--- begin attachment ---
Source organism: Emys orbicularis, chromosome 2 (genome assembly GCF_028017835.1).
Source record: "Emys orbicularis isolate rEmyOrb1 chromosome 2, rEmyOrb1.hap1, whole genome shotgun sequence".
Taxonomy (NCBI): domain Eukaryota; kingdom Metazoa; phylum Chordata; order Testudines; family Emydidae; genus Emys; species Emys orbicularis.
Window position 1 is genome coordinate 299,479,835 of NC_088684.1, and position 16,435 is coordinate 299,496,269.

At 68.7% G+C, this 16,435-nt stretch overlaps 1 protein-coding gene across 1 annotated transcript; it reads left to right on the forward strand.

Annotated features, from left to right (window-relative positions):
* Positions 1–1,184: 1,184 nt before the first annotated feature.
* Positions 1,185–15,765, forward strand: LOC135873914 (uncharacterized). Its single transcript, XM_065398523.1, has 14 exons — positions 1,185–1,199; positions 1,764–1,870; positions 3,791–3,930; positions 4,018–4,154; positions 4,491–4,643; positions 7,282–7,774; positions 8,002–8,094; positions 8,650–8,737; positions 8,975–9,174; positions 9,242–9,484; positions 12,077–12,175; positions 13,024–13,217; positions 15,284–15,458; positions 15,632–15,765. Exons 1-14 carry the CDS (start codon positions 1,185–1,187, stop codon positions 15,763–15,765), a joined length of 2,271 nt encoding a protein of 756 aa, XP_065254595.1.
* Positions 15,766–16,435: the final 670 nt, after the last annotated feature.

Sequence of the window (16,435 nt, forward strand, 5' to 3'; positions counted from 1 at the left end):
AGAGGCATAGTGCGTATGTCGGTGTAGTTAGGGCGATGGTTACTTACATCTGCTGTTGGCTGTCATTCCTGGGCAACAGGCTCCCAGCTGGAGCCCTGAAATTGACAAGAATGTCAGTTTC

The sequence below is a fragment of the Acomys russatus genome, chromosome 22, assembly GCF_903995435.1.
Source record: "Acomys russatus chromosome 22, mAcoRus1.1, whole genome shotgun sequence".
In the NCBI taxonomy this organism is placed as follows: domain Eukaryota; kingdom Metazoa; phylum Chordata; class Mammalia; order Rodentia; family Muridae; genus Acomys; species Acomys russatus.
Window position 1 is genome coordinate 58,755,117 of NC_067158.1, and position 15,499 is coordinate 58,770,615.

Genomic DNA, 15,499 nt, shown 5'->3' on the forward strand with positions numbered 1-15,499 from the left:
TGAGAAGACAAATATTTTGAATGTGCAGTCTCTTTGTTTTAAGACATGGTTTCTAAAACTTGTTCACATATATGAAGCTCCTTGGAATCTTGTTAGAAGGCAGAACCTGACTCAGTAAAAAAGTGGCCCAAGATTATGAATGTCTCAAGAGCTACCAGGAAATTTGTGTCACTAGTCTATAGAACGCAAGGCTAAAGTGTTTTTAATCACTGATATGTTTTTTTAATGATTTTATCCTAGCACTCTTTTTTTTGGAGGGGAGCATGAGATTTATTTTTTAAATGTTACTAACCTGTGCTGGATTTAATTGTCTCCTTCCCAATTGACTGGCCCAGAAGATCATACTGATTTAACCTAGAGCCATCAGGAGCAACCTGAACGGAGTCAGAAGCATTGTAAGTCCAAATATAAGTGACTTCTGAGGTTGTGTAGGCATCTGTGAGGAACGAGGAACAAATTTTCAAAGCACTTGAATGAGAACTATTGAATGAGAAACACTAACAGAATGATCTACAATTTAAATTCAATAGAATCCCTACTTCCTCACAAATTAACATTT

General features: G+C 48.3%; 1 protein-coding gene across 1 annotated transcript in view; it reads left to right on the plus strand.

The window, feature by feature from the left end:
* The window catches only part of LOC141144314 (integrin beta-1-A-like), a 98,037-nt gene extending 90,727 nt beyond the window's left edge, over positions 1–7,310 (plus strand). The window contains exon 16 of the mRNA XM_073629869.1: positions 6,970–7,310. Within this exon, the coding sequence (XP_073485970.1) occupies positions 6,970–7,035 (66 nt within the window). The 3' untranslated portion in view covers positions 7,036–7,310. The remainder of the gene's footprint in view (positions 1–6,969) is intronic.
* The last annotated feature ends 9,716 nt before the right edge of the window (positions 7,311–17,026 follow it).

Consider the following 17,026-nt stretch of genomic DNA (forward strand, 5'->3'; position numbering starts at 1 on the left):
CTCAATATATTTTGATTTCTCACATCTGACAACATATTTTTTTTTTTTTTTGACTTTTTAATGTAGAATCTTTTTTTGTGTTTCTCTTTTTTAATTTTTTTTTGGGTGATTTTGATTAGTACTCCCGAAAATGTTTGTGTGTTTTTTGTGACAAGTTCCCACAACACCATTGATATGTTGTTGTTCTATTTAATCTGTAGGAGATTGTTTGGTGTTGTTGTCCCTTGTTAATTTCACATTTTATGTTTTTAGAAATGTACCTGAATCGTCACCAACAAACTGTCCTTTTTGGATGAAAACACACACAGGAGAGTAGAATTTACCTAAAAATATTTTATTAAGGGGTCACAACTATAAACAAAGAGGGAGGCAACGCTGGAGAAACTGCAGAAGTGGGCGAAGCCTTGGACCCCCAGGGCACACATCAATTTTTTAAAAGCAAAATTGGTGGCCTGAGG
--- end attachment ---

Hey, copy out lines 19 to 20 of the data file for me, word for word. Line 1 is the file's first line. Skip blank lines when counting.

The window, feature by feature from the left end:
* The window catches only part of LOC141144314 (integrin beta-1-A-like), a 98,037-nt gene extending 90,727 nt beyond the window's left edge, over positions 1–7,310 (plus strand). The window contains exon 16 of the mRNA XM_073629869.1: positions 6,970–7,310. Within this exon, the coding sequence (XP_073485970.1) occupies positions 6,970–7,035 (66 nt within the window). The 3' untranslated portion in view covers positions 7,036–7,310. The remainder of the gene's footprint in view (positions 1–6,969) is intronic.